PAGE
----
Code snippets will take brands to cutting edges of the internet

Widget stands for the physicality of industrial production, for flawless repetition and for uniformity of demand. It’s a pretty durable image because it’s busy crossing over into the new economy where it’s become symbolic of a different set of forces/ the atomisation of business processes and application logic. Marketers, as usual, are at the sharp end.

Widgets, in this new world, are tiny pieces of software, mini-programs that you can velcro into your blog or onto your PC desktop. They have limited, well-defined functions: such as displaying photographs from your Flickr account or fetching the latest forecast from Accuweather. There’s no real limit to the richness and usefulness of a widget: if it can be coded, it can be delivered in a widget.

Widget makers hope that by allowing you to “tear off” bits of their site for your own use you’ll be reminded they exist and come back more often. You’ll encourage others too. Widget makers are colonising your site, drawing it into their network, recruiting you to their sales team.

Widget users hope that a handful of clever widgets will brighten an otherwise dull blog or profile and widget-management tools such as Snipperoo are evolving to help site owners keep their widgets under control. Marketers think this is cool because it offers another opportunity for “engagement”. It’s a kind of software devolution: functions will execute where they’re needed. Much of this is driven by the geek passion for reuse. Why develop a mapping function when there’s a perfectly good one over at Yahoo!? Why code a lead generation tool when Salesforce.com has a great one at the other end of a Web services query? Out of this trend will grow an economy.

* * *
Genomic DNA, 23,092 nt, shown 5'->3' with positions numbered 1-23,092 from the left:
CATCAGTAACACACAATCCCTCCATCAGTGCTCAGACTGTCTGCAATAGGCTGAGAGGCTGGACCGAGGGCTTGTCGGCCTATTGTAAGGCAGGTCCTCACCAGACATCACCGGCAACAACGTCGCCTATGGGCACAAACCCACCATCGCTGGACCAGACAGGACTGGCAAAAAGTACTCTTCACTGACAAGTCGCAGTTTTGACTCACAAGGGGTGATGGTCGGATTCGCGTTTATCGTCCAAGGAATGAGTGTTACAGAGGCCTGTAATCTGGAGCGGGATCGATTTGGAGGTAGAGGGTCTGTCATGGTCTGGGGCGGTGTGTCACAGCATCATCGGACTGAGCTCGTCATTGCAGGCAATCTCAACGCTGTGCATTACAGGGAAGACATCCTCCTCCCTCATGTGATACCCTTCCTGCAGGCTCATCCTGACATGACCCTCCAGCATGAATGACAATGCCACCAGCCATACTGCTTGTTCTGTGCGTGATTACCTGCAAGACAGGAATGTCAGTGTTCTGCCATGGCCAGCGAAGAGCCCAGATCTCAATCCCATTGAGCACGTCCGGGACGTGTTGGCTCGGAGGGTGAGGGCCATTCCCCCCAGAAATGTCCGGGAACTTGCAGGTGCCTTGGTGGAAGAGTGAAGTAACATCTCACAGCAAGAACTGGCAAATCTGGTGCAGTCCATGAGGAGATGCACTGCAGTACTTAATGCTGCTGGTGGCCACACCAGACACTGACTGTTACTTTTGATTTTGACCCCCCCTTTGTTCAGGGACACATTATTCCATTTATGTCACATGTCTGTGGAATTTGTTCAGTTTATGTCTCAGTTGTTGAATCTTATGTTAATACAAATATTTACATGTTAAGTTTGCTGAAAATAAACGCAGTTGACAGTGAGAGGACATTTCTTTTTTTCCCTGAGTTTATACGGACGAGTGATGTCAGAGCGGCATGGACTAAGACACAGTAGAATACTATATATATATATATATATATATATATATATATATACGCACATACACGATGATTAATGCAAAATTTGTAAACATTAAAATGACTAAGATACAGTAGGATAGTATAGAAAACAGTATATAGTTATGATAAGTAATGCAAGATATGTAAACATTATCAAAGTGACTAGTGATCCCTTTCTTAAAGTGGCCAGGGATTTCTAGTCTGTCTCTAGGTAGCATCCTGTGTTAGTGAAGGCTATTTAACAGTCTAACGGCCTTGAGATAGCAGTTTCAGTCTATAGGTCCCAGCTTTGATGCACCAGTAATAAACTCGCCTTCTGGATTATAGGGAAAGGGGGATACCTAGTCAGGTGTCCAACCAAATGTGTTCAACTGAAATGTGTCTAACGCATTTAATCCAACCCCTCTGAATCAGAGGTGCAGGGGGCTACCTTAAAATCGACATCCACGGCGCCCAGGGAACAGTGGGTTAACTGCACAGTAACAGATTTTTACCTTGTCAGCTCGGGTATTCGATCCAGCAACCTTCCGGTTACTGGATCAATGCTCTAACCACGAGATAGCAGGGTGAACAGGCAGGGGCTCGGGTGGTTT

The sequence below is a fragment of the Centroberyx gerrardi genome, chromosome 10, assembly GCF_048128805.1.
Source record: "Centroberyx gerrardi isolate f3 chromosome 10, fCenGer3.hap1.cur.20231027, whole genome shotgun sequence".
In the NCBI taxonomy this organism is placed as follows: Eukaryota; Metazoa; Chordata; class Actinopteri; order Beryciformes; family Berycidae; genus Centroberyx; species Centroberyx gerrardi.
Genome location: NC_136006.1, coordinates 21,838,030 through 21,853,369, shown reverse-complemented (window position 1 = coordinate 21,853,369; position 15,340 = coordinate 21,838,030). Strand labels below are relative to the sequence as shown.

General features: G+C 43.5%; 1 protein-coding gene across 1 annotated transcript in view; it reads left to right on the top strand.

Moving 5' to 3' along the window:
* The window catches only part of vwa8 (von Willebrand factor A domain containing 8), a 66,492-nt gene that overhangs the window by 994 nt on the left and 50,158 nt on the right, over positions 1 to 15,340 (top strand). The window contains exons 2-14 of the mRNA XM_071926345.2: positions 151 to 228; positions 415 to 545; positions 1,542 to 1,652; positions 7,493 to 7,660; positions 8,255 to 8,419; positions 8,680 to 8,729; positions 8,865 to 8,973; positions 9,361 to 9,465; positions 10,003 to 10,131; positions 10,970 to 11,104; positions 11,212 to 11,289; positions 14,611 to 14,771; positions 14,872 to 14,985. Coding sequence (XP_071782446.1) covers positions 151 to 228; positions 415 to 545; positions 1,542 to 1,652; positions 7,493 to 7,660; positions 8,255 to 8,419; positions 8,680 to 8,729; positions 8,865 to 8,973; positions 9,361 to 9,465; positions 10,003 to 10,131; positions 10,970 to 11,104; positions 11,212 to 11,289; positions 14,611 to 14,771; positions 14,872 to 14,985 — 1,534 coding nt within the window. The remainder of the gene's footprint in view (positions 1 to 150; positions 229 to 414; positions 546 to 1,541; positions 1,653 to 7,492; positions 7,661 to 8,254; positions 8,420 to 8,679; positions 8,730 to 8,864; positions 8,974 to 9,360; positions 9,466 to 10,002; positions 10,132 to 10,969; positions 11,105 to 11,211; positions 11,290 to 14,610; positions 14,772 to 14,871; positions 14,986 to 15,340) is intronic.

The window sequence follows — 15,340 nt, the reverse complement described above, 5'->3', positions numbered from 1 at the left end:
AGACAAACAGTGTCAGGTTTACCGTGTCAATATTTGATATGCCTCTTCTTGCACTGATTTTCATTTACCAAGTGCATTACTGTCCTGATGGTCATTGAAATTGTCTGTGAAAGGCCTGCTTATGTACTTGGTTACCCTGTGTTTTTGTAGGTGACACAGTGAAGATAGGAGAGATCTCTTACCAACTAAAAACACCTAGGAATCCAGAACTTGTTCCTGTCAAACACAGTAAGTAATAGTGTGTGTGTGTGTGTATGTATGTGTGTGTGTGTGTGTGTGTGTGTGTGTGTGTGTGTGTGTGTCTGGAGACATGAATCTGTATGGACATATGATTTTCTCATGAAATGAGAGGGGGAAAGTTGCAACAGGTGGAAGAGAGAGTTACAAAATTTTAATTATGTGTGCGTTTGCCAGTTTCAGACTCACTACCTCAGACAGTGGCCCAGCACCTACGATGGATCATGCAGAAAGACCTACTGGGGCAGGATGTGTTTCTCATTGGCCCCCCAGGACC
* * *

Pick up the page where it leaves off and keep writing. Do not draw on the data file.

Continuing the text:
Applications have lost their boundaries. They reach into multiple systems and platforms: usually for data, sometimes for functionality. These code snippets are lighting up the edges of the internet. The edge, increasingly, is where the action is. Widgets are a symptom of the fecundity of code in the 2.0 era and where code goes, brands will follow. 

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Tom Fishburne is founder of Marketoon Studios. Follow his work at marketoonist.com or on Twitter @tomfishburne See more of the Marketoonist here

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